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I was wondering if PHP can act as a server over a TCP port? How many IDLE connections can a 1GB RAM server handle? Can PHP receive many connections to one TCP port (like apache does on port 80?)

If i have a client connected to the socket opened by PHP, how can I send data to it? (for example a.php is listening on port 5000, some client is connected, later on b.php needs to send something to that client, well push a message?)

Or shall i use UDP instead?

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closed as not a real question by rdlowrey, Luksprog, mschr, Jason Sturges, bstpierre Sep 26 '12 at 19:50

It's difficult to tell what is being asked here. This question is ambiguous, vague, incomplete, overly broad, or rhetorical and cannot be reasonably answered in its current form. For help clarifying this question so that it can be reopened, visit the help center. If this question can be reworded to fit the rules in the help center, please edit the question.

It can, but anyone considering using PHP as a server-side daemon, shouldn't! –  Alnitak Sep 26 '12 at 15:33
@Alnitak That still depends on the situation. As a general rule you are right, but there are indeed situations where lightweight tasks might be solved using php to keep the requirements low. –  arkascha Sep 26 '12 at 15:35
@arkascha I wouldn't consider the PHP interpreter to be "lightweight" –  Alnitak Sep 26 '12 at 15:36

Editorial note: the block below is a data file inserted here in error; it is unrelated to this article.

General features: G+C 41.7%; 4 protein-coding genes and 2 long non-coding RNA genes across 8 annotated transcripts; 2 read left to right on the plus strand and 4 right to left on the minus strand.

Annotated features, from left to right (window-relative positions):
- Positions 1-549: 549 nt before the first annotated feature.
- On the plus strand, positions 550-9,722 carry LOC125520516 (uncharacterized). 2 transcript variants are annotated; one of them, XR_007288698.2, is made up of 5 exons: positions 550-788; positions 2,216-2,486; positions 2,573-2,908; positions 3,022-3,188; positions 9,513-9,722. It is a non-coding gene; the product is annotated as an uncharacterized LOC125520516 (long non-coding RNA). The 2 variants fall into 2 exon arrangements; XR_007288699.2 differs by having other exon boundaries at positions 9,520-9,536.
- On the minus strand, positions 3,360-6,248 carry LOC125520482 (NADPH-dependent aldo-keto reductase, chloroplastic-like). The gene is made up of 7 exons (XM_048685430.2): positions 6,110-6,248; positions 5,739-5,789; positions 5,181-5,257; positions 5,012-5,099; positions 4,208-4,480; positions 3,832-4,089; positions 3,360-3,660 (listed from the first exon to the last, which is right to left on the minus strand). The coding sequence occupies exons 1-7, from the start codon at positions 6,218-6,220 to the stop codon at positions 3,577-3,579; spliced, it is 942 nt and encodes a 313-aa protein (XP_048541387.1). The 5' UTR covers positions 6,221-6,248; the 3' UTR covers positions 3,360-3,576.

@Alnitak I didn't myself. I referred to lightweight tasks. –  arkascha Sep 26 '12 at 15:37
Yes you are both right , but is it possible ? i just want to make a sample editorial code for how PUSH works , but via PHP –  Ronan Dejhero Sep 26 '12 at 15:41

1 Answer 1

up vote 2 down vote accepted

Friend, my first advice is that even if PHP can do this natively. PHP is not the best technology to implement a TCP Sockets Server. The reason is because remember php has max_execution_time for each script and make a server run forever will require set this value to 0 wich means forever. The amount of connections of 1gb of ram server can handle depends on how much ram and processor consume each php process.

But anyway, if you decide to do it using php. Yes, you can build with php an asynchronous tcp socket server.

Just create a master socket listening 5000(for example). And for each client sockets that connects with this master socket then create a child socket with a random free port(selected by the os) for each incoming connection and you can start talking with the child socket while releasing the master to continue listening for another incoming connections.

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